But this rule does not specify when the students should work quietly or what it is that might disturb others. 

A local school uses a procedure that appears to work quite well.  When the teacher gives instructions on what the students are expected to do, they tell the students that their voices should be at ___, giving a number to fit into the blank.  A zero means no talking at all.  A 1 would be the softest of whispers, and so on.  Most teachers I observed there put small group conversations at 3 or 4.

This is a very clear procedure that all of the teachers in the school use so it is consistent from room to room and from grade level to grade level.

I would classify rule 4 as too vague to be a rule.  It does not tell the reader what is meant by “work quietly” or “do not disturb”.  The meaning of each of these phrases changes with the activity.  So this should be covered by a procedure, not a rule.

If it were my classroom, I would have procedures to follow that would cut down on disturbing others.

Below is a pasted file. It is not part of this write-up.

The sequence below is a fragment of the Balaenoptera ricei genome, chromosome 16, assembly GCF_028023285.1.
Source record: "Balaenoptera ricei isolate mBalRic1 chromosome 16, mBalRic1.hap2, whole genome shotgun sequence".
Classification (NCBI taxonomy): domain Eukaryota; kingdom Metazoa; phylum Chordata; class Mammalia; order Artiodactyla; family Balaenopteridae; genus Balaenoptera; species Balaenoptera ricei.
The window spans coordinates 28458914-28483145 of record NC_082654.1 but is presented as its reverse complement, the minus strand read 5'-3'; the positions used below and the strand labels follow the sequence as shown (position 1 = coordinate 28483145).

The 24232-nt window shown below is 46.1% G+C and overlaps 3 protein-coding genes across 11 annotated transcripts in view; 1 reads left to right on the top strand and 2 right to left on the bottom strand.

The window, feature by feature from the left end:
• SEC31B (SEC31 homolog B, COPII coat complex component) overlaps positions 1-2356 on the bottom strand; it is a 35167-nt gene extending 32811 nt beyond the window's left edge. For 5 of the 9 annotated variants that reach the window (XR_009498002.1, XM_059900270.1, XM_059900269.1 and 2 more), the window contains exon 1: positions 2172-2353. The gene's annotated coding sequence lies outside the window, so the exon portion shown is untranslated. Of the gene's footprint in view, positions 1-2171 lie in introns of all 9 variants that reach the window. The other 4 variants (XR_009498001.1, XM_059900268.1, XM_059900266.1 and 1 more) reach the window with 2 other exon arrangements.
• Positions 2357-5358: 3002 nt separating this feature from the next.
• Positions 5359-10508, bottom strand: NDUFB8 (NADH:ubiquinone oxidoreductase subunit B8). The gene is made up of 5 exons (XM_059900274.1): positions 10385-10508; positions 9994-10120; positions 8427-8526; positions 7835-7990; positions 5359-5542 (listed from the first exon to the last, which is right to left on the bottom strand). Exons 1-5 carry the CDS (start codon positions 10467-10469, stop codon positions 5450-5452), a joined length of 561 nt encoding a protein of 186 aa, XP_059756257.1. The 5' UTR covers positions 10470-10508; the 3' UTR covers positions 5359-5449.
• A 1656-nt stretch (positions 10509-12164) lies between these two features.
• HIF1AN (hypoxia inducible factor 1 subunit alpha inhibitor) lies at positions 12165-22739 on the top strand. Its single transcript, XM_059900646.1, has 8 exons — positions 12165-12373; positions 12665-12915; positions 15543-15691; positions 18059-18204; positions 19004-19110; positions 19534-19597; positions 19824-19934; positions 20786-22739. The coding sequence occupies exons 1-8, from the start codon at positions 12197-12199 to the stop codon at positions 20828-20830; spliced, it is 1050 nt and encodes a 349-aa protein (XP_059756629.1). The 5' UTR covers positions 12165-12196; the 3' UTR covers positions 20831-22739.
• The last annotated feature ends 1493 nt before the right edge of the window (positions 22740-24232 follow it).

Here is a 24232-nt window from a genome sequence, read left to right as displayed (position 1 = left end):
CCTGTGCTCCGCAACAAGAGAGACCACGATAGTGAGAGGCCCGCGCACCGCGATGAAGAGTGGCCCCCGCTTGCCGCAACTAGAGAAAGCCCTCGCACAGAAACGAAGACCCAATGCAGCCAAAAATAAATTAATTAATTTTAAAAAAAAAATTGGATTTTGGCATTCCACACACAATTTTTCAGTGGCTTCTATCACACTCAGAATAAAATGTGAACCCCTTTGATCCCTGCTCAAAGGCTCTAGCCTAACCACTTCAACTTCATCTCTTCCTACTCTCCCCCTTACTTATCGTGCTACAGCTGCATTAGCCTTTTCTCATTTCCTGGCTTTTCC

Rule 5:  I believe I have talked about the slippery term “respect” in other blog posts.  Teachers often say, “They should know what respect means!”  Yet respect has many different meanings.  What constitutes respect to you or me could be the height of disrespect depending on culture and depending on upbringing.  We may find it disrespectful to put our feet up on classroom furniture and ask, “Do you put your feet up on the table at home?” only to hear a student respond sincerely, “Yes.”  When I worked on the reservation, children who were raised traditionally learned that it was disrespectful to look an elder in the face.  Their upbringing and my upbringing clashed when I expected a student to look at me when I was talking and their training said that was disrespectful.  No matter how long or how hard I’ve thought about it, I haven’t figured out a universal definition for respect.  As a result, I avoid using that word in rules.